Translation to reach a global research audience

Published on 6 October 2021

Image of Beth Richard

Beth Richard

Production Editor

Image of Alice Webb

Alice Webb

Communications and Impact Officer

Over the past few years at IDS, colleagues in the Knowledge, Impact and Policy cluster have been considering how to best meet an increasing need to produce high-quality translations of research publications when budgets are limited.

In an effort to improve the effectiveness of this process, we recently consulted with colleagues in order to create a set of guidelines for communicating our research in other languages. The ambition was to improve our approach by learning from and building on the expertise of those who do this work very well.

In part, the need to strengthen how we approach translation reflects not only a need to do more to meet the needs of our global audiences but also to improve the impact of our research. Limiting research publications to only being in English has the knock-on impact of reducing their audience reach.

Working and sharing knowledge in other languages is a hot topic of conversation at IDS. It builds on the sense that there is an opportunity now, with Covid-19-imposed travel restrictions and the drive to ‘decolonise’ the development sector, to re-focus on the communities most at risk of being left behind. If those communities are not native English speakers, which is often the case in the countries we research, we risk excluding them by producing our work solely in English. Our commitment to participation and inclusion goes hand in hand with our commitment to collecting, publishing and sharing research in ways that are ethical, accessible and which do not create potential power imbalances.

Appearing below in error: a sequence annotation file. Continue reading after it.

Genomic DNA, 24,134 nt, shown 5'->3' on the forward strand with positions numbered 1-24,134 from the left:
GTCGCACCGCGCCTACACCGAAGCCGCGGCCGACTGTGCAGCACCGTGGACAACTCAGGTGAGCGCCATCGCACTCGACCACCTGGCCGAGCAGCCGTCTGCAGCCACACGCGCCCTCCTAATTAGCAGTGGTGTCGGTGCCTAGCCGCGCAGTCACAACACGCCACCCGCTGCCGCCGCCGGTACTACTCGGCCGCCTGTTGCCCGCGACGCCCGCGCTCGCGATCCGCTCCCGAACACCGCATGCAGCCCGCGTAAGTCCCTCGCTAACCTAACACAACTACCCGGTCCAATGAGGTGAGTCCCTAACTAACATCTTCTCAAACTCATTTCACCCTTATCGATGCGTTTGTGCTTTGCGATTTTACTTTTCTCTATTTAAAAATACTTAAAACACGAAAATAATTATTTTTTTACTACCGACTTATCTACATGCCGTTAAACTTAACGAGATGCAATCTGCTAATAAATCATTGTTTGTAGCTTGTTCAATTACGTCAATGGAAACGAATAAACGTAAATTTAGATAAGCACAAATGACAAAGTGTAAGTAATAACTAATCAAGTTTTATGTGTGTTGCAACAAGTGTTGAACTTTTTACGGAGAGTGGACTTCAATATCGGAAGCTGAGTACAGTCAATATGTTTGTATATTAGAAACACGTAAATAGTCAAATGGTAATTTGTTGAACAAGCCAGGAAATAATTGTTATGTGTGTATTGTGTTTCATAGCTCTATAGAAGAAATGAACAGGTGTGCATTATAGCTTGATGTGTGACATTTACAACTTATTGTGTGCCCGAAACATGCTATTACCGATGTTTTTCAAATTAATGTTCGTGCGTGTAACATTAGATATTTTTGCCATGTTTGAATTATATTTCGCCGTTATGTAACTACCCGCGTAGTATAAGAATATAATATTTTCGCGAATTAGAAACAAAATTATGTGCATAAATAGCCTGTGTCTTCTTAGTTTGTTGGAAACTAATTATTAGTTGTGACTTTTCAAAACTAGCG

As with most organisations, when it comes to translations, one of the biggest barriers for IDS is financial. The cost of translating research publications quickly adds up, not only in the translation and design but also time for project management and quality assurance. But translations are increasingly important for research impact and inclusion, as mentioned. The question is not only how to create them effectively, but how to communicate them powerfully.

Building on experience

To develop our guidelines we both reviewed industry best practice for translation and interpreting and the practical experiences of IDS’ programmes and centres that regularly communicate research in multiple languages. This includes:

One of the key insights was that translation into languages other than English is only effective where the content can be relied on to be accurate. It is critical to work with professional translators and use local partners to sense-check translations for cultural sensitivities. It’s also necessary to consider the full range of materials that you may wish to produce according to what format is most appropriate for your target audience. For example, some programmes at IDS commission social media posts and newsletter text to be translated alongside the publication itself.